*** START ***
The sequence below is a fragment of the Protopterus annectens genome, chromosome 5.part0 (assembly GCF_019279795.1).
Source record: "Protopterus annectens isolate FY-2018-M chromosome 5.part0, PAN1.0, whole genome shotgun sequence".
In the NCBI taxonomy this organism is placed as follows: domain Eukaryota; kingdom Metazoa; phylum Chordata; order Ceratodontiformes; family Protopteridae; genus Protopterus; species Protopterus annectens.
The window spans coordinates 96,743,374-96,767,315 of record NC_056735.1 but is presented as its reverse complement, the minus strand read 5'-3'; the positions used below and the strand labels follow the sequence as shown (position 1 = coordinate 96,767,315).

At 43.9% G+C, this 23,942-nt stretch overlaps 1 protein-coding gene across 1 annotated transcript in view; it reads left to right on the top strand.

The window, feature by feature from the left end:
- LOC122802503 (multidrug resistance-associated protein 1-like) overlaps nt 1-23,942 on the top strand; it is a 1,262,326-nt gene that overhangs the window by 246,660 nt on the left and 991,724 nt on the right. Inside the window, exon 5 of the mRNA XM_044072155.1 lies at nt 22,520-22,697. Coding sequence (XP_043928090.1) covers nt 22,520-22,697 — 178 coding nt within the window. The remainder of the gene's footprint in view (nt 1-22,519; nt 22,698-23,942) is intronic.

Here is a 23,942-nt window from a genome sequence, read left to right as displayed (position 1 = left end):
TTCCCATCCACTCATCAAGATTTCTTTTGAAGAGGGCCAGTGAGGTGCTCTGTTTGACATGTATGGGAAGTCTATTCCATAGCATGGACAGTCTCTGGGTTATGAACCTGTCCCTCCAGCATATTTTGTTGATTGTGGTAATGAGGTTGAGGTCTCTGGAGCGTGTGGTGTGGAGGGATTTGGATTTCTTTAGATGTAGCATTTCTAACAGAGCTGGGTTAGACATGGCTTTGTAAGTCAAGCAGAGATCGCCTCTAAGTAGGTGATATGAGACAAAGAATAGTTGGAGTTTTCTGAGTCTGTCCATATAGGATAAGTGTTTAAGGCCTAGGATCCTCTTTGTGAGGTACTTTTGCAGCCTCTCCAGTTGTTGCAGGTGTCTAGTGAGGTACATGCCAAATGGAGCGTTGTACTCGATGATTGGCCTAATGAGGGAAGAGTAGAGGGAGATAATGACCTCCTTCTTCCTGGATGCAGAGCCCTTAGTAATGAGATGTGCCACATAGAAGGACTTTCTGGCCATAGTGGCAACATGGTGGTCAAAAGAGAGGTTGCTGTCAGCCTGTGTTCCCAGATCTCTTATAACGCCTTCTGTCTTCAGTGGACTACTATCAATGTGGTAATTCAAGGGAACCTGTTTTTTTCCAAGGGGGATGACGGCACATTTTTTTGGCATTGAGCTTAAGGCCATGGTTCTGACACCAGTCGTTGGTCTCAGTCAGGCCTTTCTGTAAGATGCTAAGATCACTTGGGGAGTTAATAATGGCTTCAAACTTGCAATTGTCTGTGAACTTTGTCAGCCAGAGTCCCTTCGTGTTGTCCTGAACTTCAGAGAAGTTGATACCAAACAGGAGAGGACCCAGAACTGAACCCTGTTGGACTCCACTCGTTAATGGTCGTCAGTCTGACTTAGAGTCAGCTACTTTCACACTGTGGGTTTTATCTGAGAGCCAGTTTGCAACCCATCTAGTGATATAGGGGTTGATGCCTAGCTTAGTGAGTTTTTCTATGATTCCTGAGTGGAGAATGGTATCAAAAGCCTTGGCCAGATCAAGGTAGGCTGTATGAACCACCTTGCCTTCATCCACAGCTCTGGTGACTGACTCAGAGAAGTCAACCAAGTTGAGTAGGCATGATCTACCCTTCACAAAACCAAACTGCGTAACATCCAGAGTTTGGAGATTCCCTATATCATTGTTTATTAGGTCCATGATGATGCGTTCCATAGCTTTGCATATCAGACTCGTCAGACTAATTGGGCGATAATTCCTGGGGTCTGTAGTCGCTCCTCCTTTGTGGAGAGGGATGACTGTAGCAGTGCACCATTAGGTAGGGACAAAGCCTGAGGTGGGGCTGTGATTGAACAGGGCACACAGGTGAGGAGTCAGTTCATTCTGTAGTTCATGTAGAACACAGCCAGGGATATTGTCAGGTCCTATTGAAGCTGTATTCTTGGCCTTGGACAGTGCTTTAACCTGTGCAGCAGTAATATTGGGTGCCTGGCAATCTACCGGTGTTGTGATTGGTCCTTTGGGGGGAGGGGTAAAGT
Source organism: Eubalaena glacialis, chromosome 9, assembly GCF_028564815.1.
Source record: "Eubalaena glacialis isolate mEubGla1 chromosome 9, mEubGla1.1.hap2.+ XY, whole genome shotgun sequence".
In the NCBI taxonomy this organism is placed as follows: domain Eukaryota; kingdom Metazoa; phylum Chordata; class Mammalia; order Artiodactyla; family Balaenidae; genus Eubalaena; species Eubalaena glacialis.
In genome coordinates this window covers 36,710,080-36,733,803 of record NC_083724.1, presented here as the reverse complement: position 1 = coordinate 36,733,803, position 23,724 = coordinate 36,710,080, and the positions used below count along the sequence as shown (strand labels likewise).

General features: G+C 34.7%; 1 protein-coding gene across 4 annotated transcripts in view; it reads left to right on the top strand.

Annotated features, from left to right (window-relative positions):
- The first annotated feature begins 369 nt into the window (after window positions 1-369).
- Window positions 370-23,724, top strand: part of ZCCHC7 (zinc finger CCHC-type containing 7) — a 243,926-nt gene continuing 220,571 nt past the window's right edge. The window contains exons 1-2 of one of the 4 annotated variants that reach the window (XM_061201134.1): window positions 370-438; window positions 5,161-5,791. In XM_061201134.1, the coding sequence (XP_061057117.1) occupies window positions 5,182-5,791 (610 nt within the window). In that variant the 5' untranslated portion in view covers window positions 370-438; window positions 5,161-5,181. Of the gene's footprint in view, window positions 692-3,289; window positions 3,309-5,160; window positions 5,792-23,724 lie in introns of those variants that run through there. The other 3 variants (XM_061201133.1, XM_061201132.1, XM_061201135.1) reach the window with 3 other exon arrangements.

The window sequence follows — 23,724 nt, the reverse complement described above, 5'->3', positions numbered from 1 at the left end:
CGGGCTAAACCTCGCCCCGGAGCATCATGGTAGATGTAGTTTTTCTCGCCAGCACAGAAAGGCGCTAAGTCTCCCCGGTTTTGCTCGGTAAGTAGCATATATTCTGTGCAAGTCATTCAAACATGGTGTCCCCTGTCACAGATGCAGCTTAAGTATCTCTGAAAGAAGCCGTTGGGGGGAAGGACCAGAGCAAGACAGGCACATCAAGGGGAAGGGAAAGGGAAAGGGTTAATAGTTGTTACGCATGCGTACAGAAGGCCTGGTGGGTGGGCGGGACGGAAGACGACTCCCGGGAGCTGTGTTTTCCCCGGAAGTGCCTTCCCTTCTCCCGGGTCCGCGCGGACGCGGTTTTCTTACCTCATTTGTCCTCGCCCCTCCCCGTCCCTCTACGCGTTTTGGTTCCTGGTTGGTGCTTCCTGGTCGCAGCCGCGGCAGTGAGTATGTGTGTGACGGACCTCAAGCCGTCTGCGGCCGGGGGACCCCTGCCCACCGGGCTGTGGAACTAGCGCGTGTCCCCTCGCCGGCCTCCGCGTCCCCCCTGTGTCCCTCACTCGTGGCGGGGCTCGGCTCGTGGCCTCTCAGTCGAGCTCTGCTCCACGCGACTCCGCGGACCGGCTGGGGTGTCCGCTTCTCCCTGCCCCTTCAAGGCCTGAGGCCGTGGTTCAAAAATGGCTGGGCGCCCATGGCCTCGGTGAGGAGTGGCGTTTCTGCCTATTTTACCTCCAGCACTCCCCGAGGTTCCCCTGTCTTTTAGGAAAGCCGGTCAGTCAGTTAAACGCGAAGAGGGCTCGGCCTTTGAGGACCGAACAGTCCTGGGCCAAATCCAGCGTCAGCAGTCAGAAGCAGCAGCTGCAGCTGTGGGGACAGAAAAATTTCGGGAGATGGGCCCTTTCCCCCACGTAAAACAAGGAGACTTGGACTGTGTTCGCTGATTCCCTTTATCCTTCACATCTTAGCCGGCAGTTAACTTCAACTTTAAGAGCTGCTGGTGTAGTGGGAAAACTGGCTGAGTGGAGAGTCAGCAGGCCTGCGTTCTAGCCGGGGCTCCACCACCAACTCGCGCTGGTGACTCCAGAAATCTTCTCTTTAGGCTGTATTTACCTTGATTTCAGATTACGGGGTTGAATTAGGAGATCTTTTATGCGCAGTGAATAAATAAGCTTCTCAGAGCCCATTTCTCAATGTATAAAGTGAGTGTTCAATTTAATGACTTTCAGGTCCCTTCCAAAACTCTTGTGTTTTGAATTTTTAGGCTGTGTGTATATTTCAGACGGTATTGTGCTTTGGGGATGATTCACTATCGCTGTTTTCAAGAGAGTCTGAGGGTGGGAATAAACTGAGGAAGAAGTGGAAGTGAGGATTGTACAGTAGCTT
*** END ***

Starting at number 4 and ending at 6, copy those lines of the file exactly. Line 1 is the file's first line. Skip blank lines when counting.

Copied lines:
The window spans coordinates 96,743,374-96,767,315 of record NC_056735.1 but is presented as its reverse complement, the minus strand read 5'-3'; the positions used below and the strand labels follow the sequence as shown (position 1 = coordinate 96,767,315).

At 43.9% G+C, this 23,942-nt stretch overlaps 1 protein-coding gene across 1 annotated transcript in view; it reads left to right on the top strand.

The window, feature by feature from the left end: